Barney once again was highly successful as a privateer until Admiral Cockburn of the Royal Navy had enough and mounted a successive blockade of the Delaware and Chesapeake.
By 1814 the wars with Napoleon were winding down. Napoleon would go into exile but return in 1815 for about 100 days until defeated by Wellington and Blucher at Waterloo. This meant that the Royal Navy was nearly totally free to deal with America and that’s what they did. They blockaded effectively and they sent veteran armies to North America to teach the US a lesson.
Since Barney’s privateer was bottled up he volunteered for the US Navy this time via his friend, President Madison. The British had been raiding up and down the Chesapeake in punishing the Americans for their sniping and guerrilla type tactics. Barney was granted a commission to outfit gunboats in an effort to stop them.
Gunboats in 1814 were a poor man’s river navy. They usually mounted one gun and were only useful against other gunboats. Barney had a flotilla of them and managed to thwart the British at the Battle of St Leonard’s Creek which says something about where gunboats could be used.
The British landed one of those veteran armies under Sir Robert Ross with the intent of launching a punitive expedition against Washington itself. Barney burned his gunboats and took his cannon and sailors to join in the defense of Washington.
What followed was one of the most mismatched battles ever fought at Bladensburg, Maryland.
The British Army under Ross was made up of Wellington’s Peninsular War veterans, probably the best soldiers in the world at the time. The American Army on the other hand was mostly militia and absolutely no match for British regulars. It took the US two wars with Britain to figure that out but the fondness for militia over a standing army persisted well into the 20th Century.
The British made short work of the Americans who mostly just ran away. The only notable resistance came from Barney’s artillery battery manned by his sailors and from the US Marines who supported the battery with musket fire.
Barney was wounded and captured and treated with the utmost respect by General Ross and Admiral Cockburn which is odd considering the havoc he caused them as a privateer. They paroled Barney after patching up his wounds and Barney’s remaining men proceeded to Baltimore while the British happily burned Washington after the officers enjoyed a meal in the White House after the Madison’s left in a hurry.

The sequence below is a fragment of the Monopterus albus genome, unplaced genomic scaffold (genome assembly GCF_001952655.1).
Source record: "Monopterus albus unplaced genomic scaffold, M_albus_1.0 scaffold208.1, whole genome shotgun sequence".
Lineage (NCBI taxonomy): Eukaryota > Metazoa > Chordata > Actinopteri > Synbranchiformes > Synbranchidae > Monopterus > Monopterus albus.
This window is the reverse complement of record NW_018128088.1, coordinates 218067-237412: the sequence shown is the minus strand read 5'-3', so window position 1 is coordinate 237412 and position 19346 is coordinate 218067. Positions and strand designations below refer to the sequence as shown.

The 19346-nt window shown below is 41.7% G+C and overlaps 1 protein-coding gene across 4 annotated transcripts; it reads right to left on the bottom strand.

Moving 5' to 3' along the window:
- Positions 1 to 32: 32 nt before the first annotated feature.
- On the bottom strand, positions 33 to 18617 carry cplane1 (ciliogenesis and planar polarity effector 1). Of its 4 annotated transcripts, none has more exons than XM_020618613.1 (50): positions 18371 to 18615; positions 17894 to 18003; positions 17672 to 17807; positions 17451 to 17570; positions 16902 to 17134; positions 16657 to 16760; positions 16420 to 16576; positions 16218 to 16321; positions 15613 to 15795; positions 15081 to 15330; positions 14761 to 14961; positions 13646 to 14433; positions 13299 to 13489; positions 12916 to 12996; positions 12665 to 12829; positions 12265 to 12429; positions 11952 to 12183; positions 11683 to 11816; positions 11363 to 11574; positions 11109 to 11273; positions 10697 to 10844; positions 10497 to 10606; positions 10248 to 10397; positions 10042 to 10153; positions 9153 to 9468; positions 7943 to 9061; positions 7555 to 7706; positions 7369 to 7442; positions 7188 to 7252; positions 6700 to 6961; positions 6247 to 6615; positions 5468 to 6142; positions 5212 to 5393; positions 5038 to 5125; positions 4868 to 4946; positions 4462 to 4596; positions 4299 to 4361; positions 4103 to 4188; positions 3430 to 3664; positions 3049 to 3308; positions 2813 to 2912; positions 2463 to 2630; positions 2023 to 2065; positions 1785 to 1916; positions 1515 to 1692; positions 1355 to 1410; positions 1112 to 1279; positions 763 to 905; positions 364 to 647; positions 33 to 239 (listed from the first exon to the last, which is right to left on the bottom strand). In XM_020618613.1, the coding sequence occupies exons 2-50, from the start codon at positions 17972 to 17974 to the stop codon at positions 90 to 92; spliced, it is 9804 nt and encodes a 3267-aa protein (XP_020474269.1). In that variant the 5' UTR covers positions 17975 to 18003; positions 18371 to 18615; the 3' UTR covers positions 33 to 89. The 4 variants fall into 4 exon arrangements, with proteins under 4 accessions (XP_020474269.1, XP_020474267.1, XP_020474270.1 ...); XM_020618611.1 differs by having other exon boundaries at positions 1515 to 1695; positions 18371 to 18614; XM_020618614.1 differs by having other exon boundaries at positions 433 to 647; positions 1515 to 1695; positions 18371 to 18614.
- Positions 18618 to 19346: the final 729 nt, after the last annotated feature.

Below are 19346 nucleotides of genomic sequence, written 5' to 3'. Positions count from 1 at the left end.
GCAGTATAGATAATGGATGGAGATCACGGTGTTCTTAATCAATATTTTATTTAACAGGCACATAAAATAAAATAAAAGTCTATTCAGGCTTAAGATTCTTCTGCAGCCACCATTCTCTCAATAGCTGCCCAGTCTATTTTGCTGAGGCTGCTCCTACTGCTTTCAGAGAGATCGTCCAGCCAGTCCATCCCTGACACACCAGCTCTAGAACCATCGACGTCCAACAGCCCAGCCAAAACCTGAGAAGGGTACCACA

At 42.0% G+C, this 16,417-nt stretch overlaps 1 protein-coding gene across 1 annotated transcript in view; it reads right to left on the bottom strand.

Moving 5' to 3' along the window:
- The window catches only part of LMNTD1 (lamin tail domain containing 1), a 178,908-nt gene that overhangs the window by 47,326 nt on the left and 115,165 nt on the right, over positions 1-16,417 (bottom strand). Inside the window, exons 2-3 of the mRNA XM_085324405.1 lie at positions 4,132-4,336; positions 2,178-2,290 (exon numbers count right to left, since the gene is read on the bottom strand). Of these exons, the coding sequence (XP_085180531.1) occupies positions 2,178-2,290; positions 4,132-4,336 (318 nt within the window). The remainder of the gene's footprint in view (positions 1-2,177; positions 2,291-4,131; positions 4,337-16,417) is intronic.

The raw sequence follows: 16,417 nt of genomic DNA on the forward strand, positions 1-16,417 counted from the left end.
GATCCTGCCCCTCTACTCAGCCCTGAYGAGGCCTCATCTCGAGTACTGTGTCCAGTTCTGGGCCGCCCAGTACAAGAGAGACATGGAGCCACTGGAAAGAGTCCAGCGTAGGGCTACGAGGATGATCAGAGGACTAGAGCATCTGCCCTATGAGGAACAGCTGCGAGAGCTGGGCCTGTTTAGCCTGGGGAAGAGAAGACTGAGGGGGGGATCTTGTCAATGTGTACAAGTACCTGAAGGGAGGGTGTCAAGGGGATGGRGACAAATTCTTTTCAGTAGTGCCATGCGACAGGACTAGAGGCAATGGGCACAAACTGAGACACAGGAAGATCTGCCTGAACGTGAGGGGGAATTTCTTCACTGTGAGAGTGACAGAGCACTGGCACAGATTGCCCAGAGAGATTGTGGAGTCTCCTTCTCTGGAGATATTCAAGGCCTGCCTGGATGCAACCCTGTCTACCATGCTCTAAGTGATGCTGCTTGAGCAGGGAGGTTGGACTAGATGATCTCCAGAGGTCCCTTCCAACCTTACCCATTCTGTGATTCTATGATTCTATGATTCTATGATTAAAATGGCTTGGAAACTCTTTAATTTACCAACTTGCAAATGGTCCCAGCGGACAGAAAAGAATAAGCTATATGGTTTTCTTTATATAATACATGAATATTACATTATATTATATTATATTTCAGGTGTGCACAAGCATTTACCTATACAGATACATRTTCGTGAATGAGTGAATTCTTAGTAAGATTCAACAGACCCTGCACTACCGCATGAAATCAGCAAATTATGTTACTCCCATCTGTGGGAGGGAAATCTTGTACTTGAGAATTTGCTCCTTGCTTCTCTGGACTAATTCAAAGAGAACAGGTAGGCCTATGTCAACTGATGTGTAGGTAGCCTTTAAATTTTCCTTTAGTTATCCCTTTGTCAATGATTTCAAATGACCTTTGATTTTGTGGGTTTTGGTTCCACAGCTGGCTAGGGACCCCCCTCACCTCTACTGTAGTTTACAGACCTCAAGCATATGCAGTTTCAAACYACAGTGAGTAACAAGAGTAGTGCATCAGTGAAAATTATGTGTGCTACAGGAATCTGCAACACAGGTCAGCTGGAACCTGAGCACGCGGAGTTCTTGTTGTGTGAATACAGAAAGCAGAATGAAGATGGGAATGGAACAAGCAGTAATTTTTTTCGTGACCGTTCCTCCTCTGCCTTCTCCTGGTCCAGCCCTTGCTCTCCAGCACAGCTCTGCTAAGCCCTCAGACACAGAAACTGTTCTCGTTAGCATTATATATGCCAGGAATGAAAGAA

After the British finished with Washington they headed to Baltimore but found it a tougher nut to crack. It was of course then that Francis Scott Key wrote the Star Bangled Banner from the deck of a British warship as Fort McHenry was bombarded.
As a side note the “rocket’s red glare” refers to British Congreve Rockets an innovation that was more psychological than effective. The use of the rockets had added to the stampede of American militia at Bladensburg. At Fort McHenry the rockets didn’t amount to much but did a provide a rather marvelous line in our national anthem.
The British General Ross was killed in the land campaign by an American sniper which is too bad for he strikes me as a rather noble and decent man.
Barney arrived in Baltimore after Admiral Cockburn gave up and sailed away. In Baltimore Barney finally received a hero’s welcome, his reputation finally restored. He died three years later with a British musket ball still in his thigh.
Today however, Joshua Barney remains relatively unknown, yet his contributions to America as a privateer were significant.
This summary was gleaned from John Lehman’s On Seas of Glory, Heroic Men, Great Ships, and Epic Battles of the American Navy.
- Captain Nicholas Biddle and The Randolph (broeder10.wordpress.com)
- The Unfortunate End of Stephen Decatur (broeder10.wordpress.com)
- Remembering A Forgotten War (webnerhouse.com)
- A Pip Squeak Navy (broeder10.wordpress.com)
- War of 1812 Showed Importance of Maintaining Military Strength (heritage.org)
- Why the War of 1812 still matters (bbc.co.uk)